The work Endogenous/Exogenous (2018) is comprised of cuttings from clusters of agave blossom, which appear as a wall of quasi ex-votos. The agave, originally from Central America, signs its own death warrant to bloom, which occurs just once in its lifespan. The effort required to reproduce is such, that soon after the flowers arrive, the plant dries out and dies. The remains look like religious crosses or anthropomorphic family figures, which the artist harvests and repurposes. Upon their bodies, Samyn projects a celestial chart: the stars are illuminated with fragments cut from emergency thermal blankets, bring forth allusions to the manifold migratory crises experienced in the region of the plant’s origin—the border between Mexico and the United States—and in those where the agave has since been transplanted, such as the Mediterranean basin.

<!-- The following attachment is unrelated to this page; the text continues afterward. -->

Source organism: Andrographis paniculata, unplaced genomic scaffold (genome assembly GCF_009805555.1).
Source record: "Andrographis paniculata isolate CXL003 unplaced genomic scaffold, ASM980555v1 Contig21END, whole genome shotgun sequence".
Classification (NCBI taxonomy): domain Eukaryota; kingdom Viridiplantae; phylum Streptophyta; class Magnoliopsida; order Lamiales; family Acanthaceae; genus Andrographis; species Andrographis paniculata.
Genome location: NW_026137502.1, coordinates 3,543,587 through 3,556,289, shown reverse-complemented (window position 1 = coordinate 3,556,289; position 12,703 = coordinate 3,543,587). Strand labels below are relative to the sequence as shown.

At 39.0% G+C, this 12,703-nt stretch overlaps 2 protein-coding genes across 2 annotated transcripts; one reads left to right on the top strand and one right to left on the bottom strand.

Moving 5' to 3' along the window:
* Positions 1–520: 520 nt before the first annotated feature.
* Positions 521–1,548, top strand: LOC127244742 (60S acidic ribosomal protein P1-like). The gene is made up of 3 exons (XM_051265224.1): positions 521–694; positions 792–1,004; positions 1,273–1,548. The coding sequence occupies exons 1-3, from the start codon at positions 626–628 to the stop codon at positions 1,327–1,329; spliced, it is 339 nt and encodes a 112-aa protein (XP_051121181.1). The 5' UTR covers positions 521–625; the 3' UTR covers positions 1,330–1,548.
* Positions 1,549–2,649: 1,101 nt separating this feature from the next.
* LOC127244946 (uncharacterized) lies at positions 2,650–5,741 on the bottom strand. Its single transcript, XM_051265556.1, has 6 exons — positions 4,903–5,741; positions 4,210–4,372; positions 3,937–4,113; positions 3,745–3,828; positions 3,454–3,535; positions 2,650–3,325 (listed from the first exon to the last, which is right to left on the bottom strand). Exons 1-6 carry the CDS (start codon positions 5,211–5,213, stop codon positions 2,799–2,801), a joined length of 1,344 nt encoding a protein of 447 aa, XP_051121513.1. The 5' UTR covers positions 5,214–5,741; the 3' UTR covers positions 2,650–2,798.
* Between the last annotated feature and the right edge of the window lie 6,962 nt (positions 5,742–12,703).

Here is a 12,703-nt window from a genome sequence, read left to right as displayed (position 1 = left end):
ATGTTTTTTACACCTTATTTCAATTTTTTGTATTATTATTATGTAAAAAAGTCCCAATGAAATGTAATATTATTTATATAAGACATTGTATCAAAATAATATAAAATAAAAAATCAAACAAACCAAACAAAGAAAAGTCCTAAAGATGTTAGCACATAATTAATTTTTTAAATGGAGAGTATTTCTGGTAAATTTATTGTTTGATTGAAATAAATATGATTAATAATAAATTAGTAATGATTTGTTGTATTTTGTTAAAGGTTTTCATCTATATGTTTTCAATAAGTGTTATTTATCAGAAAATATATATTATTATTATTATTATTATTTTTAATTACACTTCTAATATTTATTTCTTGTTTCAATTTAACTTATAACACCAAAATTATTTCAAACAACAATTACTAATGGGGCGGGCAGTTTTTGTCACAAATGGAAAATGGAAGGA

These flowers are shown as much for their symbolic value as for their beauty. The word Agave stems from the Greek ᾰ̓γᾰθός, meaning worthy of admiration. The Maya used—and still do—the plant as much for the fibres it produces as for the extraction of pulque or mezcal, a source of sacred intoxication. Indeed, the maya Goddess Mayahuel embodies the agave itself. Ultimately, this work deals with the flows of vegetal and human life on the horizontality of territories, and further opens up to the verticality of celestial borders and the question of absence.